Wednesday, February 09, 2005
On this day:

From the "Needs a Life" Files

Fox: 9th Circuit Court Sued Over Ten Commandments -- The federal appeals court that ruled the Pledge of Allegiance was an unconstitutional endorsement of religion is being sued for allegedly displaying the Ten Commandments on its seal and courthouses. James Taranto at Opinion Journal writes:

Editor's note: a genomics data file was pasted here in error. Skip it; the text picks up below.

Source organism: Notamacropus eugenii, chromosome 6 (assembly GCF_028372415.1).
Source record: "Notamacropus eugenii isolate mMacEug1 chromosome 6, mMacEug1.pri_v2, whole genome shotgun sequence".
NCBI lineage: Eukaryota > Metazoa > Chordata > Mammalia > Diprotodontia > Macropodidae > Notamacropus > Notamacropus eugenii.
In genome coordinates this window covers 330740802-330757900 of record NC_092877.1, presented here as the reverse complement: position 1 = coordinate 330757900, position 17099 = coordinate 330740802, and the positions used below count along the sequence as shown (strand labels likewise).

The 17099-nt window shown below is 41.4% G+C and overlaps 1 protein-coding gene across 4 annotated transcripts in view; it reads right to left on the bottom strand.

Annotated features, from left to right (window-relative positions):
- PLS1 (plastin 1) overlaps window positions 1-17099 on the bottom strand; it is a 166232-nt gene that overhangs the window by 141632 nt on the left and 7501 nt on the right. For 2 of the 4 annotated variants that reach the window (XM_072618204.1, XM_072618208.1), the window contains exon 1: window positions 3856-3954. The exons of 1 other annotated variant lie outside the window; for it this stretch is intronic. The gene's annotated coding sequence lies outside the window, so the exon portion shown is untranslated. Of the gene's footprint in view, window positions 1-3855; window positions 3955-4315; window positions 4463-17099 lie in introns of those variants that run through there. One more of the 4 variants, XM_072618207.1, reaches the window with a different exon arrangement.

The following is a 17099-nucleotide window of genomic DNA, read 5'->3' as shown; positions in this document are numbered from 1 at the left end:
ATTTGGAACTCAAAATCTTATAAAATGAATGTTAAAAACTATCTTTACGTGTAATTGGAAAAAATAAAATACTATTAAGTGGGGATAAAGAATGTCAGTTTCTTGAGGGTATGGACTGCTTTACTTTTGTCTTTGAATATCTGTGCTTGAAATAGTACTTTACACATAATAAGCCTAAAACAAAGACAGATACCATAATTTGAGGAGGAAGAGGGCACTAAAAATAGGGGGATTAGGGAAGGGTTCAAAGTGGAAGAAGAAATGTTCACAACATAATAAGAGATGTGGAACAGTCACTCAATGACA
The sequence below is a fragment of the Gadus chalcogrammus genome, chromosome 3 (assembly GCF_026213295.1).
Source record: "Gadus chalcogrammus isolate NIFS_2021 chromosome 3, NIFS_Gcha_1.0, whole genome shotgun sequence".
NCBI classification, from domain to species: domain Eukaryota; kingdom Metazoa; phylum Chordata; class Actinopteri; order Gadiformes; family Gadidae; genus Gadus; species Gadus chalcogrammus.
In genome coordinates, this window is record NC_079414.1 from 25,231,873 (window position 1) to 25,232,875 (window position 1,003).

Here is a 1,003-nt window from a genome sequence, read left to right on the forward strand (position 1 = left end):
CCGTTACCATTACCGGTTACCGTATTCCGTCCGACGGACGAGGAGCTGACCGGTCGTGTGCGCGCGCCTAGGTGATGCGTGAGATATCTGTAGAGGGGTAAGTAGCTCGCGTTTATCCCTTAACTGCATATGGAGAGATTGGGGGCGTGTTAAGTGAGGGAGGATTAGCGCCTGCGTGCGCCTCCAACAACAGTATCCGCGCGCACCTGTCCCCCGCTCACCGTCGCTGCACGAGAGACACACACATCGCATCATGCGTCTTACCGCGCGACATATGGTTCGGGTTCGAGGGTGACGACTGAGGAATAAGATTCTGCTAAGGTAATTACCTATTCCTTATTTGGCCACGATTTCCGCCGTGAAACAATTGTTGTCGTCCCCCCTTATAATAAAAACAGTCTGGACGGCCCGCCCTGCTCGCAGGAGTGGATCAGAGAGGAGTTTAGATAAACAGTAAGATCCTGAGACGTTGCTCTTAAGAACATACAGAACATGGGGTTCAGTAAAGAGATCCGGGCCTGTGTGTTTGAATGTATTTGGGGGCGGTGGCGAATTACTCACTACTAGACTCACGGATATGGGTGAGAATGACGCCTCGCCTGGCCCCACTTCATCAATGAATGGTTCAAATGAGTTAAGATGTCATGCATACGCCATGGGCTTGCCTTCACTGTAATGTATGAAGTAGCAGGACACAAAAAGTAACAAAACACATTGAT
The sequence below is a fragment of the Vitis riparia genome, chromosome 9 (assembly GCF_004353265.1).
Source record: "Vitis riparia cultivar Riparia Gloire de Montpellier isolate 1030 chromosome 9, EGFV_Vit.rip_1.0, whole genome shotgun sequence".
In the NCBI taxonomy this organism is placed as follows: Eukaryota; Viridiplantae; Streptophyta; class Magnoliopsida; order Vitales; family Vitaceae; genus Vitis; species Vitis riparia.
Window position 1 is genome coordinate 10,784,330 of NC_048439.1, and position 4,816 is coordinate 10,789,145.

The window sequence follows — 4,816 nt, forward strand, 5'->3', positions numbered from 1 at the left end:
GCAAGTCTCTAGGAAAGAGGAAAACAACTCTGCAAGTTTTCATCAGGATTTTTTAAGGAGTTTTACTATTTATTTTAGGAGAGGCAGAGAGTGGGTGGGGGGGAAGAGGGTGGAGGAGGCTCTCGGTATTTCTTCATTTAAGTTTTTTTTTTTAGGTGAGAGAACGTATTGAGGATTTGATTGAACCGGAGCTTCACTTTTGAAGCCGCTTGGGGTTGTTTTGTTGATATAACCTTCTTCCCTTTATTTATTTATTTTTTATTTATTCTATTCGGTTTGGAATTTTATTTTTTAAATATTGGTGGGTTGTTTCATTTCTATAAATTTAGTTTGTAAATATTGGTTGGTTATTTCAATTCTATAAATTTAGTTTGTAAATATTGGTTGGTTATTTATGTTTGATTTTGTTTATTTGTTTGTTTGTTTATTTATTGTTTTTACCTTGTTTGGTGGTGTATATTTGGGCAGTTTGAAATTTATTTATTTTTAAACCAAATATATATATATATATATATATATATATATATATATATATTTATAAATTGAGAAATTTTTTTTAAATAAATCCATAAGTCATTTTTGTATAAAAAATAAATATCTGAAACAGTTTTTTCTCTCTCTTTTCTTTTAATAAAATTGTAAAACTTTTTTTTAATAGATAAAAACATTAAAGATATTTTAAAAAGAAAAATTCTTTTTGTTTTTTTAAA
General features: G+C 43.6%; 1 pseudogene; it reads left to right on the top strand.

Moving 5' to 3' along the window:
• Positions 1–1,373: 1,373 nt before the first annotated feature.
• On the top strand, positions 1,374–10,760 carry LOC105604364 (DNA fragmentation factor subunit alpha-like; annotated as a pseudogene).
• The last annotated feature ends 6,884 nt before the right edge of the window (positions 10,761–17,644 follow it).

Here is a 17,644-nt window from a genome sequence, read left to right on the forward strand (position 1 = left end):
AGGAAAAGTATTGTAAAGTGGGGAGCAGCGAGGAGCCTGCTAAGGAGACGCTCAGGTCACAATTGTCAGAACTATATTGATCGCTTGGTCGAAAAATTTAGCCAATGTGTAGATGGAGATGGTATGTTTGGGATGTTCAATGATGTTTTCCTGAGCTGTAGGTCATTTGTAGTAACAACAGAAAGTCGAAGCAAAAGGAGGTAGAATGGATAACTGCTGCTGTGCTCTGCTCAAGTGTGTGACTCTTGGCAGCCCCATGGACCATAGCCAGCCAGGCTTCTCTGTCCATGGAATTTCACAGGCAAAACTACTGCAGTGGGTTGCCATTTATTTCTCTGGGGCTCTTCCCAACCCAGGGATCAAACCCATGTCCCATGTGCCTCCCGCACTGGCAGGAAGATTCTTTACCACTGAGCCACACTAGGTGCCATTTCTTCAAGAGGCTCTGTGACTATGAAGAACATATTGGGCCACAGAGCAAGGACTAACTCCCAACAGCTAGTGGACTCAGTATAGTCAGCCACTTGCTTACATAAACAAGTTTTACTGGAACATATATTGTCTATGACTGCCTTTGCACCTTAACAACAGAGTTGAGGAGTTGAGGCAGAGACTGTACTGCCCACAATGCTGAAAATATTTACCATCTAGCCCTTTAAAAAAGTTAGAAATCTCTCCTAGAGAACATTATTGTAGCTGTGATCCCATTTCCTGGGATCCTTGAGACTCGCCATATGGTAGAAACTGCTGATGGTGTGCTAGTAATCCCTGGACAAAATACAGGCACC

It turns out there's someone nuttier than the Ninth Circuit. Ryan Donlon, "who was admitted to practice before the 9th U.S. Circuit Court of Appeals in June," is suing the circuit, alleging that "the certificate admitting him contains the court's seal which unlawfully contains what he believes is a tablet object representing the Ten Commandments," reports the Associated Press. According to the AP, "Cathy Catterson, the court's clerk, said the seal highlights a woman, known as 'the Majesty of the Law' who is reading a large book. At her feet is a tablet with 10 unreadable lines on it--what Donlon believes is the Ten Commandments." Catterson acknowledges that the tablet has "the same shape" as the Ten Commandments, but "you can't read the text of it." Just to keep us safe from religious influence, perhaps the court ought to ban from federal property any list of 10 items, including the Bill of Rights, Roger Ebert's list of the Ten Greatest Films of All Time, and David Letterman's Top Ten Ways to Make Religious History More Entertaining (No. 2: "Epic new film: 'The Ten Commandments Broken By Darryl Strawberry'). This would apply to state and local property too, though some might argue that would violate the Nth Amendment.